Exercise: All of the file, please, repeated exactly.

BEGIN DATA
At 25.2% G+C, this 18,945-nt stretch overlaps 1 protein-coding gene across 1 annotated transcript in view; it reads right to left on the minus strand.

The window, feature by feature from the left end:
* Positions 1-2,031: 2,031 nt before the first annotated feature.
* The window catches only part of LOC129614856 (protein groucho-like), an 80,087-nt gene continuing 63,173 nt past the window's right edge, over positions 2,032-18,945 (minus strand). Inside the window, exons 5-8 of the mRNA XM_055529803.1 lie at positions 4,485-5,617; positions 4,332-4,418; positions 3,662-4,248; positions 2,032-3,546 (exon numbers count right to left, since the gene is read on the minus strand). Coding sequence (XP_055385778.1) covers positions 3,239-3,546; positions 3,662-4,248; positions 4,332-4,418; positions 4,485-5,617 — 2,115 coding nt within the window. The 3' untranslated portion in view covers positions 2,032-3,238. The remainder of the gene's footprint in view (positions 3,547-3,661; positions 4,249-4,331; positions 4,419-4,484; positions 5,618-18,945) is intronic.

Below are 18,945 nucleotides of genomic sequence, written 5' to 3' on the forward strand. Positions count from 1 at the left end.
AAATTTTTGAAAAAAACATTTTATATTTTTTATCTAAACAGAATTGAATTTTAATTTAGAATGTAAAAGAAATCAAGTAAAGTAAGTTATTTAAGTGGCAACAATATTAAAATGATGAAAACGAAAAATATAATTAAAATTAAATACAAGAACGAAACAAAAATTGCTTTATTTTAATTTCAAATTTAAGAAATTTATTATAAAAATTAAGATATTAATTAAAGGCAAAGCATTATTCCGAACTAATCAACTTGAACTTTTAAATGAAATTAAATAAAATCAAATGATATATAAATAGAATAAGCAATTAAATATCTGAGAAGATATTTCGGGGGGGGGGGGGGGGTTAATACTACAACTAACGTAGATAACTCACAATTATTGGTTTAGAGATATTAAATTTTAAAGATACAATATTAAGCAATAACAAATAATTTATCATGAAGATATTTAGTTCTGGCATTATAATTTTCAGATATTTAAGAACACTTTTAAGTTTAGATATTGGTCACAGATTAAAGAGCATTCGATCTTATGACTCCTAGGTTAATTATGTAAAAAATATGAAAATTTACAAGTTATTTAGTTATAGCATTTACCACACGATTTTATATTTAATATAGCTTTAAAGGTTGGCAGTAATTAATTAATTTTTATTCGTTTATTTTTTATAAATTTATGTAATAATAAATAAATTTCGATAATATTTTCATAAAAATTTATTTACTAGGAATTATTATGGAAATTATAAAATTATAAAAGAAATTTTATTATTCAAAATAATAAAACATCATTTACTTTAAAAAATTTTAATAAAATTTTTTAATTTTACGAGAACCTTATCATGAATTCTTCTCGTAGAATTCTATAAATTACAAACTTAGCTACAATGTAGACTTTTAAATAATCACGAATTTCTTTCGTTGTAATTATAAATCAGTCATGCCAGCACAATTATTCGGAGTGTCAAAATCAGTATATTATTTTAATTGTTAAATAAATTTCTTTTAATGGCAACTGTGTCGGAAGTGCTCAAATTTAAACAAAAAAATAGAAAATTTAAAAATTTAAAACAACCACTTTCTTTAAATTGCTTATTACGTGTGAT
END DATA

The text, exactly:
At 25.2% G+C, this 18,945-nt stretch overlaps 1 protein-coding gene across 1 annotated transcript in view; it reads right to left on the minus strand.

The window, feature by feature from the left end:
* Positions 1-2,031: 2,031 nt before the first annotated feature.
* The window catches only part of LOC129614856 (protein groucho-like), an 80,087-nt gene continuing 63,173 nt past the window's right edge, over positions 2,032-18,945 (minus strand). Inside the window, exons 5-8 of the mRNA XM_055529803.1 lie at positions 4,485-5,617; positions 4,332-4,418; positions 3,662-4,248; positions 2,032-3,546 (exon numbers count right to left, since the gene is read on the minus strand). Coding sequence (XP_055385778.1) covers positions 3,239-3,546; positions 3,662-4,248; positions 4,332-4,418; positions 4,485-5,617 — 2,115 coding nt within the window. The 3' untranslated portion in view covers positions 2,032-3,238. The remainder of the gene's footprint in view (positions 3,547-3,661; positions 4,249-4,331; positions 4,419-4,484; positions 5,618-18,945) is intronic.

Below are 18,945 nucleotides of genomic sequence, written 5' to 3' on the forward strand. Positions count from 1 at the left end.
AAATTTTTGAAAAAAACATTTTATATTTTTTATCTAAACAGAATTGAATTTTAATTTAGAATGTAAAAGAAATCAAGTAAAGTAAGTTATTTAAGTGGCAACAATATTAAAATGATGAAAACGAAAAATATAATTAAAATTAAATACAAGAACGAAACAAAAATTGCTTTATTTTAATTTCAAATTTAAGAAATTTATTATAAAAATTAAGATATTAATTAAAGGCAAAGCATTATTCCGAACTAATCAACTTGAACTTTTAAATGAAATTAAATAAAATCAAATGATATATAAATAGAATAAGCAATTAAATATCTGAGAAGATATTTCGGGGGGGGGGGGGGGGTTAATACTACAACTAACGTAGATAACTCACAATTATTGGTTTAGAGATATTAAATTTTAAAGATACAATATTAAGCAATAACAAATAATTTATCATGAAGATATTTAGTTCTGGCATTATAATTTTCAGATATTTAAGAACACTTTTAAGTTTAGATATTGGTCACAGATTAAAGAGCATTCGATCTTATGACTCCTAGGTTAATTATGTAAAAAATATGAAAATTTACAAGTTATTTAGTTATAGCATTTACCACACGATTTTATATTTAATATAGCTTTAAAGGTTGGCAGTAATTAATTAATTTTTATTCGTTTATTTTTTATAAATTTATGTAATAATAAATAAATTTCGATAATATTTTCATAAAAATTTATTTACTAGGAATTATTATGGAAATTATAAAATTATAAAAGAAATTTTATTATTCAAAATAATAAAACATCATTTACTTTAAAAAATTTTAATAAAATTTTTTAATTTTACGAGAACCTTATCATGAATTCTTCTCGTAGAATTCTATAAATTACAAACTTAGCTACAATGTAGACTTTTAAATAATCACGAATTTCTTTCGTTGTAATTATAAATCAGTCATGCCAGCACAATTATTCGGAGTGTCAAAATCAGTATATTATTTTAATTGTTAAATAAATTTCTTTTAATGGCAACTGTGTCGGAAGTGCTCAAATTTAAACAAAAAAATAGAAAATTTAAAAATTTAAAACAACCACTTTCTTTAAATTGCTTATTACGTGTGAT